[Based on remarks to day school development professionals attending the PEJE NY - NJ - Philadelphia Regional Development Conference in Greater MetroWest, NJ]
by Robert Lichtman
Rabbi Yossi was walking down the road one day and tells this story …
… A certain man met me. He greeted me and I returned his greeting. He said to me, ‘Rabbi, from what place are you?’ I said to him, ‘I am from a great city of scholars and sages.’ He said to me, ‘Rabbi, would you be willing to live with us in our place? I would give you a million golden dinars, precious stones and pearls.’ I replied, ‘Even if you were to give me all the silver and gold, precious stones and pearls in the world, I would dwell nowhere but in a place of Torah.’ (Pirkei Avot, 6:9)
Isn’t it ironic – maybe perversely so – that Rabbi Yossi thought there was a trade-off: “all the silver and gold, precious stones and pearls in the world” on the one hand, and a community of Torah on the other. While here, generations later, it seems as if the only way we can maintain a community of Torah is if we have “all the silver and gold, precious stones and pearls in the world.” There is something terribly wrong with this picture.
I know you know that – and that brings me to thank you. Federations and foundations are great for what they do, and they can do a lot. But they can’t do it all. You as the schools yourselves raise more money and provide more financial aid than federations and foundations do. The immediate answer to the financial challenge is to raise more money; and I guess that is why you are here. And one reason I am here is to publicly thank you and your schools for your openness and purposeful mission to be accessible for all Jewish children.
Now let me tell you a little bit about The Partnership, and that will lead to my second thought.
We call The Partnership for Jewish Learning and Life our community’s Jewish identity-building organization. We don’t talk about Jewish education per se, rather we focus on how to “Bring Jewish Learning to Life” – how to take Jewish learning and apply it to life – not to Jewish life, but to all of life – everywhere, and every day.
Another story: A little over 100 years ago, horse and buggy drivers unwillingly had to start sharing the road with automobiles. A lot of horse and buggy manufacturers went out of business. The ones that stayed in business and thrived did so because they looked at the situation differently. They asked themselves this question: Are we in the horse and buggy business, or are we in the transportation business? They adapted to the new transportation reality and they built cars.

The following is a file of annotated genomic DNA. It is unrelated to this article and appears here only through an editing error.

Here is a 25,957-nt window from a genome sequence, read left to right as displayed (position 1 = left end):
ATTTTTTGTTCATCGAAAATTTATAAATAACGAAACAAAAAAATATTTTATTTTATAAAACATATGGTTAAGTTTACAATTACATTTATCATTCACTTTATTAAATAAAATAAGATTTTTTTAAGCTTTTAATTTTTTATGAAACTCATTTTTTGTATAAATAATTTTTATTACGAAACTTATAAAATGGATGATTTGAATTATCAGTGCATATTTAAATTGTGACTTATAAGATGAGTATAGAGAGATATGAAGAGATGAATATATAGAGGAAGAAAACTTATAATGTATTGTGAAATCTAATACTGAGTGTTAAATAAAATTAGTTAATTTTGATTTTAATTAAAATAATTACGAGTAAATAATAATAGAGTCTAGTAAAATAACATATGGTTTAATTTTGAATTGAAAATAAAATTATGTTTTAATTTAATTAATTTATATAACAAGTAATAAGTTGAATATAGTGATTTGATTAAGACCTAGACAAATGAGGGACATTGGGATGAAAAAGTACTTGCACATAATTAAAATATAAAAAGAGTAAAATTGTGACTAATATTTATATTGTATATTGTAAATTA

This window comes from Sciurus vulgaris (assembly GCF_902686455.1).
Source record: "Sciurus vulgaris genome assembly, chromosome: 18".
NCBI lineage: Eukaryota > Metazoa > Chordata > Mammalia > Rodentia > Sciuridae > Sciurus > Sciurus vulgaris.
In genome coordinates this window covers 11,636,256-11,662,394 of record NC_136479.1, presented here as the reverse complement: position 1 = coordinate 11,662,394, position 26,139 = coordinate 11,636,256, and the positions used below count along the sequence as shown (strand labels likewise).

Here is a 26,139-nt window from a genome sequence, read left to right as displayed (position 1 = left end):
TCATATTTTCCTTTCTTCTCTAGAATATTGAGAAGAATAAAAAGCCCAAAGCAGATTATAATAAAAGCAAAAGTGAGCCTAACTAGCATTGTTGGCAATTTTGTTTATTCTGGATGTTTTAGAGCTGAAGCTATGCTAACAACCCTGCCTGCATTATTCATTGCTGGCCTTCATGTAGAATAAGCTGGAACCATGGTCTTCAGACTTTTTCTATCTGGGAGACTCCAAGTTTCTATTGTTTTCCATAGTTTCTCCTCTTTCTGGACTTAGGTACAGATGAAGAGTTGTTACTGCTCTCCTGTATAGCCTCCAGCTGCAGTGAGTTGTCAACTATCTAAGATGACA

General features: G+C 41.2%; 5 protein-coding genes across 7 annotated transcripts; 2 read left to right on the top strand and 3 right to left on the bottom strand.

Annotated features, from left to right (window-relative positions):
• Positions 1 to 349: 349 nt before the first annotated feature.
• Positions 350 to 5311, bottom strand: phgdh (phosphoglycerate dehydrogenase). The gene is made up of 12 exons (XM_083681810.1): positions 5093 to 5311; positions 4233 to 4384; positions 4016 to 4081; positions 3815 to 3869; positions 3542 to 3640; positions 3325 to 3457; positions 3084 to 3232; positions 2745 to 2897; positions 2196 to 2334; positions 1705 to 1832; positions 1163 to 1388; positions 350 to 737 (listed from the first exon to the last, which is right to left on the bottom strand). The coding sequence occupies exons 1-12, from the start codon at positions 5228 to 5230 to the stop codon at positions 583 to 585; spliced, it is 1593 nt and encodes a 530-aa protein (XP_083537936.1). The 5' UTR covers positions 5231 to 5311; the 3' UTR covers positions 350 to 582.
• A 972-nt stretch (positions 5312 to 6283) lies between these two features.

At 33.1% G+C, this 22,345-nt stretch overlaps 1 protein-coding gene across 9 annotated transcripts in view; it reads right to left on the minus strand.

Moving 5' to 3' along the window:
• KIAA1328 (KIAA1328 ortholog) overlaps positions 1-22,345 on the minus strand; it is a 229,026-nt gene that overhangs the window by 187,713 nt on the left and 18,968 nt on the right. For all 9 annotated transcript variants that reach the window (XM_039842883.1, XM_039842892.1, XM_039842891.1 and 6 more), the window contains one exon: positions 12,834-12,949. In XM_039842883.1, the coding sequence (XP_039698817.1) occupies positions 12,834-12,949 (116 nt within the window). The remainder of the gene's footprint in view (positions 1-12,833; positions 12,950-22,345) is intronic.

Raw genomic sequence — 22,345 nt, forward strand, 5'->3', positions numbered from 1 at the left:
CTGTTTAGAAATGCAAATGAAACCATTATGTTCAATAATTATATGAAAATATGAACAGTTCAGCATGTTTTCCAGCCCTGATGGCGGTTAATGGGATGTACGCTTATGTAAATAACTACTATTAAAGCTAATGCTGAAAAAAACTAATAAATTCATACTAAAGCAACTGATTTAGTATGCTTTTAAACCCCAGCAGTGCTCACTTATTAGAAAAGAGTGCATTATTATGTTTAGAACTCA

The Partnership works with our schools, but not because we are in the school business. We are not in the education business. We are in the Jewish identity-building business.
And you are, too.
Day schools are one of the most powerful Jewish identity builders ever invented. From day schools emerge Jewish communal and congregational leaders, philanthropists, Israel activists – the heart and soul of our Jewish communities.
Everything that I just described and that you know so well about the impact of Jewish day schools is equally true about Jewish overnight camps. So why do we need to invest so much into both day schools and summer camps?
Because there are things a child will learn in day school that she will never learn in summer camp. There are experiences that a child will encounter in summer camp that he will never encounter in a day school. In my view, you are not in the day school business. You are in the Jewish identity-building business. And so are Jewish summer camps.
In fact you demonstrate this with increasing interactions between day schools and camps. Here in Greater MetroWest we fund one such endeavor between a school and a summer camp. There is a deeper relationship developing similarly in Toronto. The Nadiv program of the Foundation for Jewish Camp and the URJ is a bold example of this synergetic relationship. You share so much in terms of values, content and staff. You even share the same children as students and campers.
The evolution and the intensifying of these interactions are inevitable for the benefit of schools and camps, or rather, for the benefit of the children in schools and camps. It is increasingly evident to us in the Jewish identity-building business that this is so.
So here is the thing: As interdependent as you are or ultimately will be with Jewish summer camps, there are day schools in some communities, that when evaluating eligibility for financial aid, will disqualify a family from receiving such aid if they send their children to a Jewish summer camp. They will repress a child’s Jewish identity development from September to June because the child’s Jewish identity flourished in July and August. There may be only a few such schools. But a few is too many.
This is my request – with respect. Make your school the one that publicly encourages students to continue to explore their Jewish identity at Jewish summer camp. Be the day school that publicly and proudly assures parents that financial aid will not be at risk if their children attend a non-profit Jewish summer camp. Heck, why not be the school that in partnership with some non-profit Jewish camps offers a joint discount as a financial incentive for families to buy the whole package?
If you agree with me, please share your thoughts with those who distribute the “silver and gold, precious stones and pearls.” I plan to do so as well, so that our communities continue to thrive in the business of building strong and proud Jewish identities for generations to come.
Robert Lichtman is the Executive Director of The Partnership for Jewish Learning and Life, the Jewish identity-building organization for Greater MetroWest NJ.